Home Depot has agreed to pay more than $25 million to settle a class action lawsuit brought by banks and credit unions stemming from the store’s 2014 data breach. Home Depot previously settled with credit card issuers and some financial institutions, but other banks filed a separate lawsuit to recoup their costs of reissuing debit and credit cards and other losses. This is one of the more successful settlements in data breach litigation and demonstrates that such litigation may be a useful way for banks to recoup losses.
With lending driving revenue and profitability for most community banks, it comes as no surprise that credit risk problems are at the heart of most matters requiring attention issued by bank regulators. Although credit risk issues are specific to each bank’s particular lending activities, the OCC and FDIC have noted recent trends in credit risk. This post discusses the trends that may be important to community banks and provides guidance for avoiding an MRA related to credit risk.
With the new presidential administration and Republican majorities in both houses of Congress, major changes to the Dodd-Frank Act are widely expected. There has been extensive coverage of what these impending changes mean for consumers and for the banking industry in general. This post examines potential changes from the perspective of community banks.
Last month, the Department of Justice (DOJ) filed a civil rights lawsuit accusing KleinBank, a Minnesota-based community bank, of violating fair lending laws by engaging in the practice of “redlining” by denying mortgage loans to predominantly minority neighborhoods. The DOJ’s complaint alleges that KleinBank “engaged in a pattern or practice of unlawful redlining by structuring its residential mortgage lending business so as to avoid serving the credit needs of neighborhoods where a majority of residents are individuals of racial and ethnic minorities, in violation of the Equal Credit Opportunity Act (ECOA) and the Fair Housing Act (FHA).”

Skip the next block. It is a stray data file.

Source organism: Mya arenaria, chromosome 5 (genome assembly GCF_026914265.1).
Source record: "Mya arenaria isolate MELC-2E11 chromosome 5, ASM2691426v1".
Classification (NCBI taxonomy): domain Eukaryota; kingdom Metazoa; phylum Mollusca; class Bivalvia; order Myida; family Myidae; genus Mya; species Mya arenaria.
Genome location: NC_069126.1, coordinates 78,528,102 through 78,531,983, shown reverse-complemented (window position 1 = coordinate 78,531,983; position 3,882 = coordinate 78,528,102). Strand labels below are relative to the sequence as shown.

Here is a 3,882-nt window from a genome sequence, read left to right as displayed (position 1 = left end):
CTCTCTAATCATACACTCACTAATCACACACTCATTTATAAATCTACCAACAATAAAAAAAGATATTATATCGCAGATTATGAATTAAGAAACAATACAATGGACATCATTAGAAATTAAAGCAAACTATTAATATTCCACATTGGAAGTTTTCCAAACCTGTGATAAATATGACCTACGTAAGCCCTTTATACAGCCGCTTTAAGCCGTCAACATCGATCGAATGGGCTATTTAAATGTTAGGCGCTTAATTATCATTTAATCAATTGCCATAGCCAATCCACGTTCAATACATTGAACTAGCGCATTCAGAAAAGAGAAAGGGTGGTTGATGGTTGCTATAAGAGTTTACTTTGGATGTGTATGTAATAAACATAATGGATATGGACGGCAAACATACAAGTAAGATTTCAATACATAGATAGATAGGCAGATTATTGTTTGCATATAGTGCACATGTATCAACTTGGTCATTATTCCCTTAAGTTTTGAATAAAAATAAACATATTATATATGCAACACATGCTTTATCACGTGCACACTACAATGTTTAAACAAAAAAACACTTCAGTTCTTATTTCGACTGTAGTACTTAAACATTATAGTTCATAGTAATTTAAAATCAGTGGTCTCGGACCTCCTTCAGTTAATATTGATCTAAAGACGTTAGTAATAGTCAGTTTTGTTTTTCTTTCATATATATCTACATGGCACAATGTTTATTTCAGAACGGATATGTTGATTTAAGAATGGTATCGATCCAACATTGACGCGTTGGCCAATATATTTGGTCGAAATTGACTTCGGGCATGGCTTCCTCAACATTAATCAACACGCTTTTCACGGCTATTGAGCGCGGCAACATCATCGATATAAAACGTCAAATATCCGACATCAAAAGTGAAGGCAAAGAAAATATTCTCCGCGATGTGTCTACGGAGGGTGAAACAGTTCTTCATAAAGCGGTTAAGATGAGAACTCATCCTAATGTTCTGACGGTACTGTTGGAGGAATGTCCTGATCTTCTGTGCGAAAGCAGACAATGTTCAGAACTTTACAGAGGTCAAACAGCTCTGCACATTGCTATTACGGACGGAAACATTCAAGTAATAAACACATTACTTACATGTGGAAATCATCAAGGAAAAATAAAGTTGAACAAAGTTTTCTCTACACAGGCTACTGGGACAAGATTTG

Anyone who has owned or managed a business knows that the Americans with Disabilities Act (ADA) requires that public spaces be accessible to individuals with disabilities. And many bankers will remember the class action litigation surrounding ATM accessibility several years ago. Now a new wave of litigation is targeting banks and other businesses over the accessibility of their websites. Led by the same law firm that spearheaded the ATM accessibility litigation (Carlson Lynch Sweet & Kilpela), lawyers are sending letters to banks demanding that they make their websites more accessible and pay attorneys’ fees. This post sets out best practices for making your bank’s website ADA compliant and provides tips on what to do if you receive a demand letter from a lawyer.
On January 11, 2017, an administrative law judge (ALJ) issued a 176-page recommended decision finding merit in the FDIC’s charges that a Texas banker engaged in unsafe and unsound banking practices and breached his fiduciary duties. The case arose out of the FDIC’s allegation that the Respondent ignored Bank policy and misused Bank resources by paying personal expenses from Bank funds, failing to keep adequate records of his expenses, and concealing information relating to his misuse of Bank funds. The ALJ sustained the FDIC’s charges and recommended that the Respondent be banned from banking activities and fined $200,000. The recommended decision contains important information for banks regarding proper business expense policies and the scope of unsafe and unsound practices.